In the private sphere, subordinated women’s labor cooking, cleaning, mending, providing a psychological outlet (via sex, violence, and emotional caretaking), meanwhile raising the next generation of workers–can be exploited, while capital reaps the rewards. The result is that “in the new capitalist regime women themselves became the commons, as their work was defined as a natural resource, laying outside the sphere of market relations.”
Though capitalism has often been identified by orthodox Marxists as an advanced stage in the progress of humanity and the necessary precursor to a more just society, this is a gross error based on a fundamental oversight. Capitalism, in unleashing productive powers on an inhuman scale, has “created more brutal and insidious forms of enslavement.”
Marx’s silence concerning the production and reproduction of the “waged male proletariat” is an historical and economic exclusion–in effect, a political exclusion. He ignored the “accumulation of differences and divisions within the working class, whereby hierarchies built upon gender, as well as ‘race’ and age, became constitutive of class rule and the formation of the modern proletariat.”
By focusing too much on the intensive capitalist policy of a “totalitarian regime using every means to extract the maximum of work from every individual,” he neglected completely the extensive policy, enacted with complicity and material assistance from the state, “consisting in the effort to expand the size of population, and thereby the size of the army and the work-force.” This has resulted in silencing women’s historical experience of subordination–the appropriation of women’s bodies and the theft of women’s labor necessary for the development of capitalism.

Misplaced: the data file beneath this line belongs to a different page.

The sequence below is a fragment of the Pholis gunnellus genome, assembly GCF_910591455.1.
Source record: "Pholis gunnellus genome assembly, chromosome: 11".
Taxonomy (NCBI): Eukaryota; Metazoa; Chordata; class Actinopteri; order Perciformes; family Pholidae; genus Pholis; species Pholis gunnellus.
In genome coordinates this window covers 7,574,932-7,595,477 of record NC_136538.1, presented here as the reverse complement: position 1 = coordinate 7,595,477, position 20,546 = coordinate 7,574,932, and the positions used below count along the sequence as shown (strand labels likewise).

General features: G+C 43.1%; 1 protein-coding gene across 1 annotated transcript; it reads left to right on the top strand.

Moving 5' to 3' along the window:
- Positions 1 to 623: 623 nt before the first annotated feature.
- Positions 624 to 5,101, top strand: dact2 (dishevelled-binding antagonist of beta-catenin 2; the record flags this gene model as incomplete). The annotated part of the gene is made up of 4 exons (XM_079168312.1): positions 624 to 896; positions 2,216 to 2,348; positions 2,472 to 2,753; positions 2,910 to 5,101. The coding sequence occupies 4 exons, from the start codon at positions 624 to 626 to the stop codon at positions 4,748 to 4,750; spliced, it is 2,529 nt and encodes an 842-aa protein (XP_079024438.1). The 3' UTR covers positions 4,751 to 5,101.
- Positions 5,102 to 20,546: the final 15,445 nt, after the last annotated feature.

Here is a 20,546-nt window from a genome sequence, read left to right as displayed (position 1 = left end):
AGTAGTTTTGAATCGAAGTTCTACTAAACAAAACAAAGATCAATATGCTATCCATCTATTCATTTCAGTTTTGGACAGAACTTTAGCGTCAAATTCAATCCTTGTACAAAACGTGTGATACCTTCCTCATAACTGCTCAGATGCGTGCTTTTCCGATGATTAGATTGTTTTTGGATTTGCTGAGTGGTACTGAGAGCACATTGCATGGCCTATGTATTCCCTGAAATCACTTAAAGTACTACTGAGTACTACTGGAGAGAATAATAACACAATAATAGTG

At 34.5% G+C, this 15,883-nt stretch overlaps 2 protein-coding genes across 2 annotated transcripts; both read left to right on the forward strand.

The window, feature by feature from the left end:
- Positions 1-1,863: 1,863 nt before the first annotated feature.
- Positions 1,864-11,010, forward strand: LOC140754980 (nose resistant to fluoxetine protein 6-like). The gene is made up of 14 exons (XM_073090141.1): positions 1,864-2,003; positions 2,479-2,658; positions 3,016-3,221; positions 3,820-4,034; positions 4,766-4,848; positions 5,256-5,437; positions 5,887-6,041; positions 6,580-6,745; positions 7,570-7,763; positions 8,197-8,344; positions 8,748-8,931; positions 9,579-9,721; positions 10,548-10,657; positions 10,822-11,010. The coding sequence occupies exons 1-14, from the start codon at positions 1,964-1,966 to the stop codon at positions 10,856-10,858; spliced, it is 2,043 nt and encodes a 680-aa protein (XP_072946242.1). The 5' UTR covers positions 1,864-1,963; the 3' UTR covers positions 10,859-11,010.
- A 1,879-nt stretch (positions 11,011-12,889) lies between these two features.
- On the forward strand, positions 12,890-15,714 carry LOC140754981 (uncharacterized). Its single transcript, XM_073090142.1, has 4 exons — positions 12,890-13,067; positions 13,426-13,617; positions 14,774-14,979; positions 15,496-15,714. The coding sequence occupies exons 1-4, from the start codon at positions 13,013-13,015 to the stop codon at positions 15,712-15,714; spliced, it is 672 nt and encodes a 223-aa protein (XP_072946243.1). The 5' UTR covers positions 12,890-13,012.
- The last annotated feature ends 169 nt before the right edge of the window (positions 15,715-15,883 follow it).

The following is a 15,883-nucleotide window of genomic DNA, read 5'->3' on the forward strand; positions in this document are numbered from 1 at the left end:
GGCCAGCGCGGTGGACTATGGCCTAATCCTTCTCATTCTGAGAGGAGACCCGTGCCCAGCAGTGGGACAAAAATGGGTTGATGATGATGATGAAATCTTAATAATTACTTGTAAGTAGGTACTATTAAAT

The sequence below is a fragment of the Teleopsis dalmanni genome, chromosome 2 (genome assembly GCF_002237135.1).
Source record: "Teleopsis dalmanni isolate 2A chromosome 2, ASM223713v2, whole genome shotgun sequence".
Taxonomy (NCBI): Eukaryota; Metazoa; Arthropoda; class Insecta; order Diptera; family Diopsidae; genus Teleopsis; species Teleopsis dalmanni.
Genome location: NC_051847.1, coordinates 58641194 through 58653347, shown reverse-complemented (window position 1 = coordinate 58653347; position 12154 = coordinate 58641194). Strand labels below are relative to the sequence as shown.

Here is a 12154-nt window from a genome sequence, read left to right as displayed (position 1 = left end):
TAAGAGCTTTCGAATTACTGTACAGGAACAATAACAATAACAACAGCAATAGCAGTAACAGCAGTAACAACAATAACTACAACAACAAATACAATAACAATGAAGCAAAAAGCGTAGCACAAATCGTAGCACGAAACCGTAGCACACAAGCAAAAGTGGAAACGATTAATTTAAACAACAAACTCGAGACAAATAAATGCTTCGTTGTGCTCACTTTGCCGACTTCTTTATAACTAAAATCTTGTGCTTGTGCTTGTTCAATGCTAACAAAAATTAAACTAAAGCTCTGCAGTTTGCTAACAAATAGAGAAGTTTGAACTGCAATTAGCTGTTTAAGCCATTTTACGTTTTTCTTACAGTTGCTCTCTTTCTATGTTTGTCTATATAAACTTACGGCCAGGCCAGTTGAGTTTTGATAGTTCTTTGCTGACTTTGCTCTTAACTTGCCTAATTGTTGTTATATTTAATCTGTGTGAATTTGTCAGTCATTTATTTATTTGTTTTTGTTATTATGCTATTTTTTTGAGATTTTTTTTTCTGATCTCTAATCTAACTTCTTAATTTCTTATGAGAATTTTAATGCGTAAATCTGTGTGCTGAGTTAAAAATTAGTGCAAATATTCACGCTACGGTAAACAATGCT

Today, Marx’s omission continues to haunt us. Women’s voices and thus their experiences continue to be silenced in the struggle against domination, which is not only capitalist, but patriarchal. One of his great mistakes was to never acknowledge “that procreation could become a terrain of exploitation and by the same token a terrain of resistance.
Marx never imagined that women could refuse to reproduce, or that such a refusal could become part of class struggle.” Excluding a liberatory feminist perspective that takes into account the historical reality of women’s subjugation to a male-dominated economic order, any idea of revolution becomes reactionary and false.
Marxists would do well to re-assess their obsession with the male working-class as the sole site of revolutionary potential.
David Adams is a scholar, critic, and poet, who hates capitalism, but loves squirrels. He composes communiqués in an underground jungle bungalow, hurtling ceaselessly through spacetime somewhere in continental Europe. He casts a funky shadow at nationtimesyndrome.com.